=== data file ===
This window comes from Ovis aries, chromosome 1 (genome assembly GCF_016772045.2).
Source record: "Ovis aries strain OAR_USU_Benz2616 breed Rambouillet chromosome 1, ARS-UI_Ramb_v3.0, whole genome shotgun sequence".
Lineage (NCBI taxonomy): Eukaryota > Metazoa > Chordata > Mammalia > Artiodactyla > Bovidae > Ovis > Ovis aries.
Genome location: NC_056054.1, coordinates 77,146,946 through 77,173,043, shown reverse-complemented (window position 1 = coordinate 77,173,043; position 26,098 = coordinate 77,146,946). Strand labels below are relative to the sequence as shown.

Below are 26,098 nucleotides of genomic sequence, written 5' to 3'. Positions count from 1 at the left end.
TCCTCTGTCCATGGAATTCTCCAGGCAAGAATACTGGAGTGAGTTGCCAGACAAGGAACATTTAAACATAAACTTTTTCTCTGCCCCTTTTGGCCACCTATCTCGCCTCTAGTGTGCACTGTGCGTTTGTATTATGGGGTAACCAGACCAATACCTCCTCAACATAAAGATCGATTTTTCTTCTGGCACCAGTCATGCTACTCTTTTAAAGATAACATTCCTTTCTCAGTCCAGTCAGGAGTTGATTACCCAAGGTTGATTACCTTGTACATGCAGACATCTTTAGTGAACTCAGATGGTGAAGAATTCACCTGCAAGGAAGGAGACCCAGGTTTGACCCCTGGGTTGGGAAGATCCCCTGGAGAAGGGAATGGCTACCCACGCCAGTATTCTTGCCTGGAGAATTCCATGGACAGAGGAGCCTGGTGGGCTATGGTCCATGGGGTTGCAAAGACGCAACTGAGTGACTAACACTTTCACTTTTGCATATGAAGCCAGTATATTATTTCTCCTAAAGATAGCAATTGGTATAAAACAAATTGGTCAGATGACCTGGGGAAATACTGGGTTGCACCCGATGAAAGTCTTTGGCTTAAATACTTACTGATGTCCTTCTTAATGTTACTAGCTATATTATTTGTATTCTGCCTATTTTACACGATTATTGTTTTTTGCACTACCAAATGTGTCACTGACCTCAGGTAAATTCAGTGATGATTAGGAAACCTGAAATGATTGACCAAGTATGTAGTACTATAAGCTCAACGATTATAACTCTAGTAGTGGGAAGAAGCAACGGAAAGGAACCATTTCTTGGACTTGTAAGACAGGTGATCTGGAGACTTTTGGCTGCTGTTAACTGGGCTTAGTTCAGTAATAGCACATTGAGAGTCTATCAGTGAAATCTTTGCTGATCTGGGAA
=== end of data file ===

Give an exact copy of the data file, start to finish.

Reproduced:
This window comes from Ovis aries, chromosome 1 (genome assembly GCF_016772045.2).
Source record: "Ovis aries strain OAR_USU_Benz2616 breed Rambouillet chromosome 1, ARS-UI_Ramb_v3.0, whole genome shotgun sequence".
Lineage (NCBI taxonomy): Eukaryota > Metazoa > Chordata > Mammalia > Artiodactyla > Bovidae > Ovis > Ovis aries.
Genome location: NC_056054.1, coordinates 77,146,946 through 77,173,043, shown reverse-complemented (window position 1 = coordinate 77,173,043; position 26,098 = coordinate 77,146,946). Strand labels below are relative to the sequence as shown.

Below are 26,098 nucleotides of genomic sequence, written 5' to 3'. Positions count from 1 at the left end.
TCCTCTGTCCATGGAATTCTCCAGGCAAGAATACTGGAGTGAGTTGCCAGACAAGGAACATTTAAACATAAACTTTTTCTCTGCCCCTTTTGGCCACCTATCTCGCCTCTAGTGTGCACTGTGCGTTTGTATTATGGGGTAACCAGACCAATACCTCCTCAACATAAAGATCGATTTTTCTTCTGGCACCAGTCATGCTACTCTTTTAAAGATAACATTCCTTTCTCAGTCCAGTCAGGAGTTGATTACCCAAGGTTGATTACCTTGTACATGCAGACATCTTTAGTGAACTCAGATGGTGAAGAATTCACCTGCAAGGAAGGAGACCCAGGTTTGACCCCTGGGTTGGGAAGATCCCCTGGAGAAGGGAATGGCTACCCACGCCAGTATTCTTGCCTGGAGAATTCCATGGACAGAGGAGCCTGGTGGGCTATGGTCCATGGGGTTGCAAAGACGCAACTGAGTGACTAACACTTTCACTTTTGCATATGAAGCCAGTATATTATTTCTCCTAAAGATAGCAATTGGTATAAAACAAATTGGTCAGATGACCTGGGGAAATACTGGGTTGCACCCGATGAAAGTCTTTGGCTTAAATACTTACTGATGTCCTTCTTAATGTTACTAGCTATATTATTTGTATTCTGCCTATTTTACACGATTATTGTTTTTTGCACTACCAAATGTGTCACTGACCTCAGGTAAATTCAGTGATGATTAGGAAACCTGAAATGATTGACCAAGTATGTAGTACTATAAGCTCAACGATTATAACTCTAGTAGTGGGAAGAAGCAACGGAAAGGAACCATTTCTTGGACTTGTAAGACAGGTGATCTGGAGACTTTTGGCTGCTGTTAACTGGGCTTAGTTCAGTAATAGCACATTGAGAGTCTATCAGTGAAATCTTTGCTGATCTGGGAA